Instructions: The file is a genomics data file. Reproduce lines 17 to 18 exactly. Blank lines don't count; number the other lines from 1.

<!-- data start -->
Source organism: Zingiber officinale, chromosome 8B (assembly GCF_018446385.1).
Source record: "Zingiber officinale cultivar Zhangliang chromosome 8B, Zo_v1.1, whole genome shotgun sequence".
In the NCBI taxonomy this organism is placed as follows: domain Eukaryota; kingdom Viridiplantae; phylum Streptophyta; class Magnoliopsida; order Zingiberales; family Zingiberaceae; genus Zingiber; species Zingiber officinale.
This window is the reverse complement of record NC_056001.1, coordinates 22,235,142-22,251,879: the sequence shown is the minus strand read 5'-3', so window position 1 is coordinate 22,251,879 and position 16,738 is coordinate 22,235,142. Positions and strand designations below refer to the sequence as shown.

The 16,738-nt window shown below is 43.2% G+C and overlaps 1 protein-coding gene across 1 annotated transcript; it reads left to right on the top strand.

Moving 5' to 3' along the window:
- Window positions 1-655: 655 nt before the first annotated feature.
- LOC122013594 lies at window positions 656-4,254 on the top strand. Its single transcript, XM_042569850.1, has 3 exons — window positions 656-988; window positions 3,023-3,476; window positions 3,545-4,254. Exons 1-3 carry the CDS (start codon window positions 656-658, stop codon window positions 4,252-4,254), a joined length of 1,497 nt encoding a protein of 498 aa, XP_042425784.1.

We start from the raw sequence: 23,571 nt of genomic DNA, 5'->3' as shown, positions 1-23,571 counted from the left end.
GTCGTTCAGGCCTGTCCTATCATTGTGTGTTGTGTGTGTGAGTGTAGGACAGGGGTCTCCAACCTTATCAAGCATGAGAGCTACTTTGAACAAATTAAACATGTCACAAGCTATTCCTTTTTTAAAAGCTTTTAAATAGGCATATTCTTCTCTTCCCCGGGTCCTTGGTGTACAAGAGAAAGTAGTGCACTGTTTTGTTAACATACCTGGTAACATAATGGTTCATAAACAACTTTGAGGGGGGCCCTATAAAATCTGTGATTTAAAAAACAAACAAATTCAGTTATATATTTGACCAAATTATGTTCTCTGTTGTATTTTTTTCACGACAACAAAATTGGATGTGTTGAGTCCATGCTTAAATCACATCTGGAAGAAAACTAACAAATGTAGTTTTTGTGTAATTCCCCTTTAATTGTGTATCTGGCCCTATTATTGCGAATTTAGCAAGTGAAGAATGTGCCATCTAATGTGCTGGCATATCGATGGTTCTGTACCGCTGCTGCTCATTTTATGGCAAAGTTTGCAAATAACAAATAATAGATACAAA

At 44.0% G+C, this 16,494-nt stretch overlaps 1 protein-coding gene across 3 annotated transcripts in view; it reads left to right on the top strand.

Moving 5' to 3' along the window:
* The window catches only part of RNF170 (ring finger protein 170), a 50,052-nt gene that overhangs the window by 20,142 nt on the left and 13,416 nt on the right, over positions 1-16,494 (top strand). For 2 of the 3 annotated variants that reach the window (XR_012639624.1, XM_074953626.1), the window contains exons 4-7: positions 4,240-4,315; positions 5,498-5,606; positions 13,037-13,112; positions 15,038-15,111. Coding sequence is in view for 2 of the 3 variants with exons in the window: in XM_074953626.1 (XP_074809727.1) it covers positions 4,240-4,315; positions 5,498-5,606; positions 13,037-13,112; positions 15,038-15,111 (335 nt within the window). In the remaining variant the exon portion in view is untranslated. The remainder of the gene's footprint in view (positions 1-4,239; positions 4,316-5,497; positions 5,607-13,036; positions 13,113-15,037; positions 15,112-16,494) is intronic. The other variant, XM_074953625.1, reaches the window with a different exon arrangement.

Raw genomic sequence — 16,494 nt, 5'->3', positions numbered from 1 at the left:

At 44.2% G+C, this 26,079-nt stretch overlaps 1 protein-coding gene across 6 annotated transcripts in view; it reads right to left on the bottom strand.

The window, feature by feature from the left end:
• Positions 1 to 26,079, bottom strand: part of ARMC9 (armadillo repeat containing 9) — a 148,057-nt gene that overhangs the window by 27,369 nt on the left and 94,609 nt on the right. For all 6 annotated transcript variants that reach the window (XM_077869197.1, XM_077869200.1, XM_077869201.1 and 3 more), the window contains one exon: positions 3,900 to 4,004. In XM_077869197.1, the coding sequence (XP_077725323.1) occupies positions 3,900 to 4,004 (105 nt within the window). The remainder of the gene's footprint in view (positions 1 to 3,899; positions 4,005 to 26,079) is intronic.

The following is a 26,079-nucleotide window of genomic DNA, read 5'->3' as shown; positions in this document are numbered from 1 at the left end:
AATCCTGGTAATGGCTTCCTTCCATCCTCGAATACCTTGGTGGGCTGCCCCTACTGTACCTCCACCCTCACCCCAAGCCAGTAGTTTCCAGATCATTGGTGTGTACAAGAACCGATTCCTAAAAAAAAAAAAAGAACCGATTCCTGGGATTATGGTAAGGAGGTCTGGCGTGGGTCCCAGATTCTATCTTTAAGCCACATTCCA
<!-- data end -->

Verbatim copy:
• Positions 1 to 26,079, bottom strand: part of ARMC9 (armadillo repeat containing 9) — a 148,057-nt gene that overhangs the window by 27,369 nt on the left and 94,609 nt on the right. For all 6 annotated transcript variants that reach the window (XM_077869197.1, XM_077869200.1, XM_077869201.1 and 3 more), the window contains one exon: positions 3,900 to 4,004. In XM_077869197.1, the coding sequence (XP_077725323.1) occupies positions 3,900 to 4,004 (105 nt within the window). The remainder of the gene's footprint in view (positions 1 to 3,899; positions 4,005 to 26,079) is intronic.

The following is a 26,079-nucleotide window of genomic DNA, read 5'->3' as shown; positions in this document are numbered from 1 at the left end: